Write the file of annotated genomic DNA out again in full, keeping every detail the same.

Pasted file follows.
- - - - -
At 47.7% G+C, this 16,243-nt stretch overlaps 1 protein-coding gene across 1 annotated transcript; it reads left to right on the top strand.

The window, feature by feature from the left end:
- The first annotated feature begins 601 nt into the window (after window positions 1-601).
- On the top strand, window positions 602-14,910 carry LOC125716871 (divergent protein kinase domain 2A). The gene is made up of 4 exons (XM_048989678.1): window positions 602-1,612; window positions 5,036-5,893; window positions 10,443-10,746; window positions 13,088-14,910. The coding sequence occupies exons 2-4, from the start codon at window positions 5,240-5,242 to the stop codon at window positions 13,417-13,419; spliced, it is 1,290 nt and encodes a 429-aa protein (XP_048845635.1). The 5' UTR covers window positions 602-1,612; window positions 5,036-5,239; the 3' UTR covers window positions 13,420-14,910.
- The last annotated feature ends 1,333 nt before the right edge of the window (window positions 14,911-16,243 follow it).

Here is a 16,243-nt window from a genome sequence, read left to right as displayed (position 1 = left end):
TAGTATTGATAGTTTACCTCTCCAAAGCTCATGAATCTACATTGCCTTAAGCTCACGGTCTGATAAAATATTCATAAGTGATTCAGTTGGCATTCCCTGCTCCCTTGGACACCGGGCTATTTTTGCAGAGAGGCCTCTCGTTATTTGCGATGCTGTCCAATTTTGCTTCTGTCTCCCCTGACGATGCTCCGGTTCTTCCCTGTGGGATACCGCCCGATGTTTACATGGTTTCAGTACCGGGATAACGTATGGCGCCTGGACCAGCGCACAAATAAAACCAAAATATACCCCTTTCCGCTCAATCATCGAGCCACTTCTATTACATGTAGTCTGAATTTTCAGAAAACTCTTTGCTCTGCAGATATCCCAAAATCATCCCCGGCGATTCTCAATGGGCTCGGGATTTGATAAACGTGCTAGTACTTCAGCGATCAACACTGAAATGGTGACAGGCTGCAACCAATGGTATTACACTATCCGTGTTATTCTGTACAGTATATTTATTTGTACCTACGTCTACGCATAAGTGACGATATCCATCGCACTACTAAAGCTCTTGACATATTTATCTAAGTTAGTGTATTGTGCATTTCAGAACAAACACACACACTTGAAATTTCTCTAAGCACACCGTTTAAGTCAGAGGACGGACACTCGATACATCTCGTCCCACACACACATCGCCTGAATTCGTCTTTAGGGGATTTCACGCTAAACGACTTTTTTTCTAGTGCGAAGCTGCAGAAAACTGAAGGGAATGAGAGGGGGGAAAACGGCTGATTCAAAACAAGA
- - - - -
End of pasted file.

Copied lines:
At 47.7% G+C, this 16,243-nt stretch overlaps 1 protein-coding gene across 1 annotated transcript; it reads left to right on the top strand.

The window, feature by feature from the left end:
- The first annotated feature begins 601 nt into the window (after window positions 1-601).
- On the top strand, window positions 602-14,910 carry LOC125716871 (divergent protein kinase domain 2A). The gene is made up of 4 exons (XM_048989678.1): window positions 602-1,612; window positions 5,036-5,893; window positions 10,443-10,746; window positions 13,088-14,910. The coding sequence occupies exons 2-4, from the start codon at window positions 5,240-5,242 to the stop codon at window positions 13,417-13,419; spliced, it is 1,290 nt and encodes a 429-aa protein (XP_048845635.1). The 5' UTR covers window positions 602-1,612; window positions 5,036-5,239; the 3' UTR covers window positions 13,420-14,910.
- The last annotated feature ends 1,333 nt before the right edge of the window (window positions 14,911-16,243 follow it).

Here is a 16,243-nt window from a genome sequence, read left to right as displayed (position 1 = left end):
TAGTATTGATAGTTTACCTCTCCAAAGCTCATGAATCTACATTGCCTTAAGCTCACGGTCTGATAAAATATTCATAAGTGATTCAGTTGGCATTCCCTGCTCCCTTGGACACCGGGCTATTTTTGCAGAGAGGCCTCTCGTTATTTGCGATGCTGTCCAATTTTGCTTCTGTCTCCCCTGACGATGCTCCGGTTCTTCCCTGTGGGATACCGCCCGATGTTTACATGGTTTCAGTACCGGGATAACGTATGGCGCCTGGACCAGCGCACAAATAAAACCAAAATATACCCCTTTCCGCTCAATCATCGAGCCACTTCTATTACATGTAGTCTGAATTTTCAGAAAACTCTTTGCTCTGCAGATATCCCAAAATCATCCCCGGCGATTCTCAATGGGCTCGGGATTTGATAAACGTGCTAGTACTTCAGCGATCAACACTGAAATGGTGACAGGCTGCAACCAATGGTATTACACTATCCGTGTTATTCTGTACAGTATATTTATTTGTACCTACGTCTACGCATAAGTGACGATATCCATCGCACTACTAAAGCTCTTGACATATTTATCTAAGTTAGTGTATTGTGCATTTCAGAACAAACACACACACTTGAAATTTCTCTAAGCACACCGTTTAAGTCAGAGGACGGACACTCGATACATCTCGTCCCACACACACATCGCCTGAATTCGTCTTTAGGGGATTTCACGCTAAACGACTTTTTTTCTAGTGCGAAGCTGCAGAAAACTGAAGGGAATGAGAGGGGGGAAAACGGCTGATTCAAAACAAGA